A Toronto-based Anglican and lighting engineer is on a quest to improve lighting in churches as well as other spaces we inhabit.
Throughout his career he has been consulted on the lighting for dozens of churches and other buildings around the world. He believes that many churches have inappropriate, insufficient and poorly planned lighting.
"One significant problem is that ageing congregations in many churches often require improved lighting to read hymnals and prayer books. Like ramps, elevators and listening devices, improved lighting is another way of making churches accessible," says Mr Wotton. "We are renovating many churches now - especially post-war churches - and are making places suitable for people with all kinds of disabilities."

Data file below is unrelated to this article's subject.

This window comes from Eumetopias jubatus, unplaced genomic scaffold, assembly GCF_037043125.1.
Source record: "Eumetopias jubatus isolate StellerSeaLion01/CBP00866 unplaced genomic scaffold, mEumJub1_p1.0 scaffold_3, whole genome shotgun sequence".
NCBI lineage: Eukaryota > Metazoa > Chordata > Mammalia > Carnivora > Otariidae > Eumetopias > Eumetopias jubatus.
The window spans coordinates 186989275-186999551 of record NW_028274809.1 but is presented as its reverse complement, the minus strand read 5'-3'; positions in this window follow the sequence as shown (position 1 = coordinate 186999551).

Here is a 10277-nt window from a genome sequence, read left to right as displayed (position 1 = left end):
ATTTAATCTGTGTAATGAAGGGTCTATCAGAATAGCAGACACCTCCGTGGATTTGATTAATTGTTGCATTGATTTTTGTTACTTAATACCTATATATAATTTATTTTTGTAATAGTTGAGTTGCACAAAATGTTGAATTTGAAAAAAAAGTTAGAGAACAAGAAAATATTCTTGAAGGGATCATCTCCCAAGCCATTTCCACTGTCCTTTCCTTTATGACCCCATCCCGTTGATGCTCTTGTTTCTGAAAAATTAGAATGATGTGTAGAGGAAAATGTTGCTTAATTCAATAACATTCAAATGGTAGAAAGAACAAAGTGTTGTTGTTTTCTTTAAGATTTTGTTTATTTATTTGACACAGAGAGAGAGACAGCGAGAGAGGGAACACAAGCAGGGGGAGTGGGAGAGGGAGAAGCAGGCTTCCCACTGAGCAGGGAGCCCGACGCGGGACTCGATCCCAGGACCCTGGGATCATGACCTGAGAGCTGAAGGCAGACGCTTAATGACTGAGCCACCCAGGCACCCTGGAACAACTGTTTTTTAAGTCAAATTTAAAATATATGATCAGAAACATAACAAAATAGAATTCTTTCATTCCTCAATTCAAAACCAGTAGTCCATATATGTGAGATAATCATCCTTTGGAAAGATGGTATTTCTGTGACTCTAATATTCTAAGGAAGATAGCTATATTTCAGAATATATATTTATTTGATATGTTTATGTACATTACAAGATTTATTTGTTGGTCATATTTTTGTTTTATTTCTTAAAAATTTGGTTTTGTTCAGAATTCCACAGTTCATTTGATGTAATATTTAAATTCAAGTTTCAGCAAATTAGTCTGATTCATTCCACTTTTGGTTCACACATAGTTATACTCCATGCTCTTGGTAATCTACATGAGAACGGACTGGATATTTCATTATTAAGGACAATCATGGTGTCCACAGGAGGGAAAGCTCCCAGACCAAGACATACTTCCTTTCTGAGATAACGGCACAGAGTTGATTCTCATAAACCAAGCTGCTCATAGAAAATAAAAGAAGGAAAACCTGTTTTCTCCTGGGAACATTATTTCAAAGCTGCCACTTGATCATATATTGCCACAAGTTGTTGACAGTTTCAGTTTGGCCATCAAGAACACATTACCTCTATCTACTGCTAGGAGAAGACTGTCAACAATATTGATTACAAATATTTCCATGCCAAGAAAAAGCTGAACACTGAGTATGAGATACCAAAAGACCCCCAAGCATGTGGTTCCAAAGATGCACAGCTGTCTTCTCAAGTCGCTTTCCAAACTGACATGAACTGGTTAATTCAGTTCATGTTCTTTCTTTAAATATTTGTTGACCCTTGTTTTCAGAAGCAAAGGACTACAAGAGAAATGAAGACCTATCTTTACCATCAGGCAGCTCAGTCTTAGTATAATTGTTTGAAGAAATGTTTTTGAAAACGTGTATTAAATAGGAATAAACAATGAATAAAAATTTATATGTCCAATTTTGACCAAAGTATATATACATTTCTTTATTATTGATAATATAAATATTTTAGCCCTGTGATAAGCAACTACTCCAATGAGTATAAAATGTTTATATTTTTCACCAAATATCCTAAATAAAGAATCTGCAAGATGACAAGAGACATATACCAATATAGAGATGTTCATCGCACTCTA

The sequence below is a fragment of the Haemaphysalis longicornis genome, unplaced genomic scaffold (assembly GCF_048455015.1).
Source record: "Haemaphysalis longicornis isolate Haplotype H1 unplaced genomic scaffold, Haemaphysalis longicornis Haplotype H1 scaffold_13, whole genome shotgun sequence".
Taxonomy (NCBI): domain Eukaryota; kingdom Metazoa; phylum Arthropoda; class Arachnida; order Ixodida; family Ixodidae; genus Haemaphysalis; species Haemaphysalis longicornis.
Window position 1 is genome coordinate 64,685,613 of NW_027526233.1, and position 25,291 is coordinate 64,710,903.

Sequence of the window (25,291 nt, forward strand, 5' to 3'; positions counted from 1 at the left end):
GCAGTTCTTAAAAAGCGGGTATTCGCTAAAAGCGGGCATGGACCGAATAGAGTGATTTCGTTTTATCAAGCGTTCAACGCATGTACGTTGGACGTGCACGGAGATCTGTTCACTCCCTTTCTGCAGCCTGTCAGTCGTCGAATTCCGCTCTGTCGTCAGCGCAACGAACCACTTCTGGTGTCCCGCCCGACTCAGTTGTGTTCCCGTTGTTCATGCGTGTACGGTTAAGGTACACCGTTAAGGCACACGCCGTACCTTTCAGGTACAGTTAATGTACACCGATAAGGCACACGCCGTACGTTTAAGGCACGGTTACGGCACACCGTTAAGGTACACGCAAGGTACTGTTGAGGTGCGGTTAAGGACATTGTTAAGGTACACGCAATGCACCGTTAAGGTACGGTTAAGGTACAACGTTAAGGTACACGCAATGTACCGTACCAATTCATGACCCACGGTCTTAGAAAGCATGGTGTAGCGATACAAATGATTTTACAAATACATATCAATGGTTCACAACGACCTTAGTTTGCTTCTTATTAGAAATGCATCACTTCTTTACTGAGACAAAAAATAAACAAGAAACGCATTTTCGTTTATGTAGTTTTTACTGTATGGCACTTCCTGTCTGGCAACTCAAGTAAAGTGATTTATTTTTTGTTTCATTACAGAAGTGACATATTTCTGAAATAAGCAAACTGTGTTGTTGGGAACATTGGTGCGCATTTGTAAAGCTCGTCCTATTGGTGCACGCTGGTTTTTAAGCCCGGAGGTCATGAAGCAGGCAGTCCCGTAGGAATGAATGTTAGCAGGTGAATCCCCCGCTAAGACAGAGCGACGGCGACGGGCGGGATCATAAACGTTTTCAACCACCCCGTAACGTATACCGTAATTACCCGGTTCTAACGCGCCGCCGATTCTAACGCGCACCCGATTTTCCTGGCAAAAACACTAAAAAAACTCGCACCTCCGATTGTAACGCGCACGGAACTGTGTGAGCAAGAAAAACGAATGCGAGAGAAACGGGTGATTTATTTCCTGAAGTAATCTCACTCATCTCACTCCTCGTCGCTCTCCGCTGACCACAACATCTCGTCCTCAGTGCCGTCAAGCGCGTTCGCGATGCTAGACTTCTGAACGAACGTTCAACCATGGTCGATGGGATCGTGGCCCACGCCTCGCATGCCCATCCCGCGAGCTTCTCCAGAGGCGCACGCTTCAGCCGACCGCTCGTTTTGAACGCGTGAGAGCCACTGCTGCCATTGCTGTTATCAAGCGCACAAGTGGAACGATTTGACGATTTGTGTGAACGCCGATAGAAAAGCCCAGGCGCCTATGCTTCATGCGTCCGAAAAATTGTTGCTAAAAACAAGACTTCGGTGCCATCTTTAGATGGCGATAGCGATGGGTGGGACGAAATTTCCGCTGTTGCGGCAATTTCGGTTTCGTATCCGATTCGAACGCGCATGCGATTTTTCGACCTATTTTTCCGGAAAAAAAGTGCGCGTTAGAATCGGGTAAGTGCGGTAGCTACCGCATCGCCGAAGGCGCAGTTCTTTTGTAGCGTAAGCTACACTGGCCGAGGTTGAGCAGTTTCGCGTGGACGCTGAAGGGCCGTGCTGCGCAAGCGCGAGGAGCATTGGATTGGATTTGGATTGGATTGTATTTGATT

He recommends that the focus should be on the people that you want to see, such as the preacher (the pulpit), the celebrant (the altar) and the choir. If the worship space is to be used for drama or dance then that must be properly lit as well. If hymns or other texts are projected on a screen then the lighting should be directed away or it will obscure the text. If the choir sits in the chancel, they must have light from behind, in order to read their music, and from the front, so they can be seen.
Dark walls inevitably mean a dark space, regardless of the lighting. Lightening the colour of church walls will brighten the space. Often, older churches can improve lighting and still maintain an historic appearance by leaving the existing lighting in place and adding inconspicuous, modern lights to its existing complement.
Article from: ACC